Sunday, January 23, 2011

Turning Points

             Coming home involves a sense of loss, but also a sense of gain.  First, and most obviously, it is a remarkable achievement for someone with Brooke’s severity of injury to come home at all.   In exploring home-care companies some time ago, talking with maybe half a dozen different ones, Peggy was at one point flatly told, “Well, people with injuries like that don’t usually go home.  Mostly they just put ‘em in long term care.”   Peggy remembers thinking, but that’s a person, that’s Brooke, he doesn’t want to spend the rest of his life in long term care.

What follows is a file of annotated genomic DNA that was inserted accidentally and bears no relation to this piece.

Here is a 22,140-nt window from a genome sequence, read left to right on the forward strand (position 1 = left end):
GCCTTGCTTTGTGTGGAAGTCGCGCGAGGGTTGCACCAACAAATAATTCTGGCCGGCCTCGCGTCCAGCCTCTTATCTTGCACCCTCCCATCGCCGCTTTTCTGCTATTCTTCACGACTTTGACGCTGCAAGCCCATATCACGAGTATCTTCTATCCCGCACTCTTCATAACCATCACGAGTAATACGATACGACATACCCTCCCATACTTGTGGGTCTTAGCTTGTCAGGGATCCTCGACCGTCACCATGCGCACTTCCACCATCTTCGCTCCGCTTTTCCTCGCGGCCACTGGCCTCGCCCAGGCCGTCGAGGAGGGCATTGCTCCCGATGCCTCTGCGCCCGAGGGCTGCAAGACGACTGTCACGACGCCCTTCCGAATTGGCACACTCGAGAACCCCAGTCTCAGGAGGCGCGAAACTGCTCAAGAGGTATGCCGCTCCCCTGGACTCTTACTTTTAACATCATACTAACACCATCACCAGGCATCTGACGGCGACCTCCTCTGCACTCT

In fact, many things are going really well.   Brooke’s just about to begin teaching another OSHER class, this one on The Winter’s Tale: there’ll be fifteen students in our living room, once a week, and the text of the play and scenes from the Royal Shakespeare Company production can be flashed on our big new TV screen.   We’re planning to give a talk this Friday for the board of the Utah Humanities Council—the idea is to explore the role of the humanities, especially philosophy and literature, but also of the great texts of the intellectual tradition, in the way we’ve been responding to our new situation.  We each taught a section of the same general-education/Honors course, Intellectual Traditions of the West, when we each first arrived in Utah—that was fall, 1975—and our ongoing absorption in these texts has made a great deal of difference to us.  There’s other good stuff: our wonderful staff has  smoothed itself out, not that there aren’t occasional lapses, and there’s a real sense of common purpose—this dozen people call themselves TeamBrooke and work that way.  Meanwhile, we’ve acquired five new bird feeders that are placed strategically right outside our big living room windows, and we are seeing junkos, finches, house sparrows, chickadees, goldfinches, and a redheaded downy woodpecker who is working singlehandedly through a big hunk of suet.   We’ve  been adopted by a big, sleek, gray cat, who comes to sit on the railing of the deck near the birdfeeders but as far as we know is still emptyhanded.   Brooke is graduating from the home care company’s therapists and moving on to outpatient treatment, in particular physical therapy at Neuroworx and occupational therapy at the University of Utah—both excellent programs.  (He’s going for intake evaluations this week.)  There are little delights: our trusted auto mechanics at our local gas station, who’ve serviced our ancient Honda and Isuzu for many years, are also game to take on our giant accessible van, even though it can barely squeeze into their service bays.   We went to a blues concert a week ago, held in a Unitarian church; we knew all the players in the band, Better With the Blues, including our pediatrician friend who played Amazing Grace for Brooke on his first outside excursion when he was still in the IMCU at University Hospital—there’s a picture of Lou with his harmonica and Brooke in the Cadillac chair, in the parking lot of the hospital, two years ago, only a couple of weeks after the accident.   There’s been talk of a documentary about Brooke.    A group of Honors students is coming to have a class with him.  Physically and psychologically he is improving steadily—almost no more anxiety, depression just in very short episodes, less disorientation and confusion, increasing intellectual alertness, and a much greater sense of wellbeing and direction—plus continuing physical gains, including muscle activity in both legs and both arms, even both hands and both feet.  There’s some muscle activity virtually everywhere, though it wouldn’t count as function yet, but it does give one a sense of purpose and involvement.   He’s moved from the 16 breaths-per-minute pacer to one with an 18 bpmsetting for most of the day.  He can carry on longer and longer conversations, virtually all day.   We haven’t been focusing on breathing off the pacer, but he can do it, and did it for a casual hour just yesterday—while doing his speech exercises, demanding enough in themselves.   A good friend is teaching him Dragon Naturally Speaking, going about it in the most thorough of possible ways—researching whether the PC version or the Mac version is better, what all the shortcuts are and what the underlying architecture is.    After two years of being unable to read anything on his own, he can now scroll through a play like the Winter’s Tale at his own speed, pausing over Shakespeare’s extraordinarily difficult language.   Meanwhile, there’s way better bladder control.    Brooke is even starting to cook again, at least in the sense that he’ll roll into the kitchen and direct folks in how to make whatever’s in his mind—there are a lot of willing sous-chefs whose hands do the work while Brooke does the culinary thinking.    (By the way, we hope you’ll come and cook with Brooke—just bring whatever you like to make and make it together with Brooke while you’re here--)  Of course there are sharp points of anguish:  pain, of course, from time to time.  The sharp-shinned hawk that swooped down on a terrorized finch at the feeder the other day, and tore it to shreds as Brooke and his caregiver watched.  More painfully, Roger, our friend with ALS who visited us frequently while Brooke was still at South Davis, has died: he suffered through many similar stages of paralysis and loss of function as Brooke, but he was going downhill, Brooke slowly up.  We miss Roger tremendously, and it is hard, when your own life is difficult, to see someone for whom it is worse.